His fluid arm action and clean delivery allow him to pitch to both sides of the plate with his 91-94 mph fastball, while his extension through the ball gives it some sinking action. Orozco’s curveball has above-average potential, thrown from an over-the-top slot with good arm speed, creating a 12-to-6 shape with depth, and he also shows good feel for a changeup, giving him the chance for three average-or-better offerings … Beyond the stuff, Orozco’s overall feel for pitching sets him apart from most pitchers his age.

The 18-year-old DePaula has a 3.07 ERA (2.98 FIP) with a 30.6% strikeout rate and a 6.4% walk rate in 41 rookie ball innings this season. He did not rank among MLB.com’s top 30 Mariners prospects, though Baseball America did have him 29th in Seattle’s system in their 2016 Prospect Handbook. Here’s what Baseball America had to say about DePaula:

De Paula was throwing in the mid-80s when he signed, peaking at 87 mph, but in his complete game he was still throwing 93 mph in the ninth inning. De Paula is a strike thrower even with his extra velocity, and he’s starting to grow into his lanky frame. He has a solid feel for his age with his ability to mix his fastball, curveball and changeup, and the Mariners are impressed by his early velocity gains. He has a clean arm, and aside from his youth, his biggest issue appears to be the development of his curveball.

For all his Triple-A success, Gamel’s trade value was limited. You needn’t look beyond last year’s Ramon Flores trade for evidence. Flores, a very similar lefty hitting Triple-A outfielder, landed the Yankees half a Dustin Ackley at last year’s trade deadline. They had to send another prospect (Jose Ramirez) to the Mariners to complete that trade.

The Yankees have a ton of depth at Gamel’s position and they still do, really. Rather than sit on the depth and do nothing with it, they sold high on Gamel — how much higher can you get than the day after he wins IL MVP? — and turned him into two interesting lower level pitching prospects. The move also clears a 40-man roster spot, which is kind of a big deal. The Yankees have a big crunch coming.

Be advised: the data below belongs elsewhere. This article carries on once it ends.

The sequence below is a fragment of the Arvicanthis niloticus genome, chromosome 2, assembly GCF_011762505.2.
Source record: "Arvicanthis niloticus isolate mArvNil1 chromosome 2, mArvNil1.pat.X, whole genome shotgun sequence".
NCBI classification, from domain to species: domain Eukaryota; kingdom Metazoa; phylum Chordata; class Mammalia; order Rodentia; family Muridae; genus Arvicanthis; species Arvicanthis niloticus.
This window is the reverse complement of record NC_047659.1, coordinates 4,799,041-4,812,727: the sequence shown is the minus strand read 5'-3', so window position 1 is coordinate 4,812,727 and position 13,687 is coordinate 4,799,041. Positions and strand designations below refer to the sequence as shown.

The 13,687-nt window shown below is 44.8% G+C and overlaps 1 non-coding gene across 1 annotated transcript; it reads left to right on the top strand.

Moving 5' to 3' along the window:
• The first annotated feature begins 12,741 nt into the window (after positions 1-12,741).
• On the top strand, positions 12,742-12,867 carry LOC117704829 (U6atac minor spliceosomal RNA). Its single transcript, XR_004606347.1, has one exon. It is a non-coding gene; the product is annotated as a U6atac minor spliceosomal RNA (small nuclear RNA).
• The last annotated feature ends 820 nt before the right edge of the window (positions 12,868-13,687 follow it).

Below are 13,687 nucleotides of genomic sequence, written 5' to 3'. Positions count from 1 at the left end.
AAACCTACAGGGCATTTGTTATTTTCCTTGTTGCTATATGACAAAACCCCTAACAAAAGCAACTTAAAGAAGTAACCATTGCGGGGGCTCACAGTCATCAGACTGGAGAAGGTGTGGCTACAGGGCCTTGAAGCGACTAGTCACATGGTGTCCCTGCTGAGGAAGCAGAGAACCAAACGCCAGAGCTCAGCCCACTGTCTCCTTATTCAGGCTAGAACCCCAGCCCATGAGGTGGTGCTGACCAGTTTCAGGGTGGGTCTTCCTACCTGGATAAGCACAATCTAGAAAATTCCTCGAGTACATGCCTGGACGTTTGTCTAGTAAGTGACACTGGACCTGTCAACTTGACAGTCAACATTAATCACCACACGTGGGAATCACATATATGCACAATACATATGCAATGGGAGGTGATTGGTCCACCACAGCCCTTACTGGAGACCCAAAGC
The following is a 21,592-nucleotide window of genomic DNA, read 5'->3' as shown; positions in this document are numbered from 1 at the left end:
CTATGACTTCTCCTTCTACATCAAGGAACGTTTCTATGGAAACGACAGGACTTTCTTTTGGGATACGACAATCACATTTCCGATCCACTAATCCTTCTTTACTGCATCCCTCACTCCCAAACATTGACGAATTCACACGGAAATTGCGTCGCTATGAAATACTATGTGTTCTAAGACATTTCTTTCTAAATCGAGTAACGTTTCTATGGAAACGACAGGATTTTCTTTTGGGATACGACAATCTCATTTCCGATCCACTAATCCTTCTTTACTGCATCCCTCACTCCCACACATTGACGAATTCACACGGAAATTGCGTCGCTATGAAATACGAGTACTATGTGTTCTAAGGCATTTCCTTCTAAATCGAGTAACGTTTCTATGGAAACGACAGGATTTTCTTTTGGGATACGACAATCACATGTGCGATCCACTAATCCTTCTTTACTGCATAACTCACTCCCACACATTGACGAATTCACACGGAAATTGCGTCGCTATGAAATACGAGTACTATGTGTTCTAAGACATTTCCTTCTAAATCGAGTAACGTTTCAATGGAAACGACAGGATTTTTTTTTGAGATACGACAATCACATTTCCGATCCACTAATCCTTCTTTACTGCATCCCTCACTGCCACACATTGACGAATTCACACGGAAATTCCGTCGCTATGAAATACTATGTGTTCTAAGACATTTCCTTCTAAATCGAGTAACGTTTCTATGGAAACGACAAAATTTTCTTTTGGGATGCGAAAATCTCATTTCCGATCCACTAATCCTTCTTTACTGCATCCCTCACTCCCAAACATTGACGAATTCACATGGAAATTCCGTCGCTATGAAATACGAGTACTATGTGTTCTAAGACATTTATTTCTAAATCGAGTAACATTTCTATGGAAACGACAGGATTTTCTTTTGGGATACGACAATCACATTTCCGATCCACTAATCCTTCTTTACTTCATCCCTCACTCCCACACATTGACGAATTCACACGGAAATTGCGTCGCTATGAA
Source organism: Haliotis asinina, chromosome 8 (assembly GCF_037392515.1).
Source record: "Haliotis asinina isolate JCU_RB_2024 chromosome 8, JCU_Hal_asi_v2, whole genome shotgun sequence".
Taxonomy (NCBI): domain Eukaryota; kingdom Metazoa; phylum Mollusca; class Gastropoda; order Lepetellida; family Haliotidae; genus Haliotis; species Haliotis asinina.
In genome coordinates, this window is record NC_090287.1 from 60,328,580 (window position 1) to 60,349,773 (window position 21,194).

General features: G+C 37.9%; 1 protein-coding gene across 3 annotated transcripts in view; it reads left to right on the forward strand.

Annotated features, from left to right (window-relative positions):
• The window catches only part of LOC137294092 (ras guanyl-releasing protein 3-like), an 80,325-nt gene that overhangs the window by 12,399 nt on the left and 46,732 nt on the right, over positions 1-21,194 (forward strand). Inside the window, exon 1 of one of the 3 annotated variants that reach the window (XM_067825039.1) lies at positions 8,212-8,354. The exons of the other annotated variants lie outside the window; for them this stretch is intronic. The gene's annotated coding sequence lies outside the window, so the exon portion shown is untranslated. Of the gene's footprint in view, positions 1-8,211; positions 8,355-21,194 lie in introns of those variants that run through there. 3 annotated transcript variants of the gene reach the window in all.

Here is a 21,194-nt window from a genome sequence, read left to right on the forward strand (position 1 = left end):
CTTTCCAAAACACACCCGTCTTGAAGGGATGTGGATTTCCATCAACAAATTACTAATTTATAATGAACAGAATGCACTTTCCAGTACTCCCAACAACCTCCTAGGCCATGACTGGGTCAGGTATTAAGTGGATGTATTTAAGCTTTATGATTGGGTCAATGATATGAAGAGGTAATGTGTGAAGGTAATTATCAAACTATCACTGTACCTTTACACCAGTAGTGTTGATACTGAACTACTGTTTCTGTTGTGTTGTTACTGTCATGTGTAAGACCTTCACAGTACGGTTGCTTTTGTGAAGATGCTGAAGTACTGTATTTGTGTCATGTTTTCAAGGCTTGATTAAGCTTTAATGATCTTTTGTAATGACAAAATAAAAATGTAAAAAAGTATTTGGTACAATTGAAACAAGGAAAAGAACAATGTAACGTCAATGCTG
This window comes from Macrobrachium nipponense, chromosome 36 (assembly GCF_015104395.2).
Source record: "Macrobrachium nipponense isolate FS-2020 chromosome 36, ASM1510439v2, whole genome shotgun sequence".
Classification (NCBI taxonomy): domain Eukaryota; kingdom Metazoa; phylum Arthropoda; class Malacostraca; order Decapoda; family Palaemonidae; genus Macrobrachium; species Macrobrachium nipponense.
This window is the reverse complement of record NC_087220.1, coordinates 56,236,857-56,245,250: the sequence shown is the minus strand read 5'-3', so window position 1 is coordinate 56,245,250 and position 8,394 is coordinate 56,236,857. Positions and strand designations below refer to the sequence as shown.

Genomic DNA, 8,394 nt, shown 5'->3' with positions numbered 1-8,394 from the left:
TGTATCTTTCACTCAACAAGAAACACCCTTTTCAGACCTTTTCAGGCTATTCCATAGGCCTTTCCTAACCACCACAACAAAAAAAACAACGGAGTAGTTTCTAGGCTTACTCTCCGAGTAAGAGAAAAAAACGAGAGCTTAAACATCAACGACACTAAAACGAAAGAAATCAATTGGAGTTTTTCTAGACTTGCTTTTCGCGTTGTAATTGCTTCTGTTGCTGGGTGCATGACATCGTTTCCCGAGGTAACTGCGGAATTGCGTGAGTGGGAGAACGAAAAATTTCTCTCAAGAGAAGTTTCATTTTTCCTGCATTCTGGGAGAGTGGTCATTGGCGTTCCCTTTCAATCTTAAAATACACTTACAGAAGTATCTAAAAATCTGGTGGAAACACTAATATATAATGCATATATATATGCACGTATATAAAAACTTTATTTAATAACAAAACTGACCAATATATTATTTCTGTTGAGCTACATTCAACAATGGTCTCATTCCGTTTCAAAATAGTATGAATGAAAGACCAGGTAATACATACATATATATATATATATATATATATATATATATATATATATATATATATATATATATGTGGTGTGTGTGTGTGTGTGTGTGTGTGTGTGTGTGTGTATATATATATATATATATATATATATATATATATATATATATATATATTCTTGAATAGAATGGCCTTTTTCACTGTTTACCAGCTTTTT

Yankees acquire Tito Polo, Stephen Tarpley to complete Ivan Nova trade

Tarpley. (Bucs Dugout)
Tarpley. (Bucs Dugout)

The Ivan Nova trade is complete. The Yankees have acquired outfielder Tito Polo and left-hander Stephen Tarpley from the Pirates to complete the deal, both teams announced. Nova was sent to Pittsburgh for two players to be named later minutes before the August 1st trade deadline.

A few weeks ago Brian Cashman said the Yankees were getting two “legitimate” prospects from the Pirates, and that’s exactly what they received. MLB.com ranks Tarpley and Polo as the No. 17 and 27 prospects in Pittsburgh’s system, respectively. Both players were on the list of potential targets I pieced together a few weeks ago. Validation!

Tarpley, 23, was originally the Orioles’ third round pick in 2013. They traded him to the Pirates for Travis Snider last year. Tarpley has a 4.32 ERA (3.92 FIP) with a 20.9% strikeout rate and an 8.6% walk rate in exactly 100 innings for Pittsburgh’s High-A affiliate this season. Here’s a piece of his MLB.com scouting report:

He’ll run his fastball up to 94-95 mph at times and throws it with good sink to generate ground-ball outs. Tarpley has two breaking balls and likes to throw his curve more than his slider, though the Pirates feel the slider is better … He also has a good feel for his changeup, giving him a solid three-pitch mix he uses to pound the strike zone.

The 22-year-old Polo is hitting .289/.360/.451 (136 wRC+) with 16 homers and 37 steals in 109 total games between Low-A and High-A this season. The Pirates originally signed him out of Colombia back in 2012. Here’s a snippet of MLB.com’s scouting report on Polo:

Polo has shown a knack for making consistent hard contact from the right side of the plate and should continue to hit for a decent average. Though he is just 5-foot-9, he has surprising strength, and he started tapping into it more in 2016 … Polo runs very well, with his speed allowing him to be a base-stealing threat and cover a good amount of ground in the outfield … Polo plays with high energy, and that should allow him to maximize his tools. He may eventually profile best as a fourth outfielder, but one who can help a team win in a number of ways.

The Yankees didn’t get top prospects for Nova, but that was never going to happen anyway. A rental pitcher with a 4.99 ERA (4.98 FIP) in 191.1 innings since coming back from Tommy John surgery doesn’t have a ton of trade value. The Yankees did very well to get two actual prospects with a chance to help the big league team in some way, even if they’re only role players.

Both Tarpley and Polo will be Rule 5 Draft eligible after the season, which is pretty much the only downside here. My guess is Tarpley will be added to the 40-man roster but Polo will not. It seems unlikely he’ll be able to stick on a big league roster all next season. A team might be able to hide Tarpley in the back of the bullpen as a long man or situational reliever though.

So, all told, the Yankees acquired 12 prospects and Adam Warren in exchange for Nova, Carlos Beltran, Aroldis Chapman, and Andrew Miller. Three of the 12 are top 100 caliber prospects (Clint Frazier, Gleyber Torres, Justus Sheffield) and the rest are quality second and third tier pieces. Very nice deadline haul, I’d say.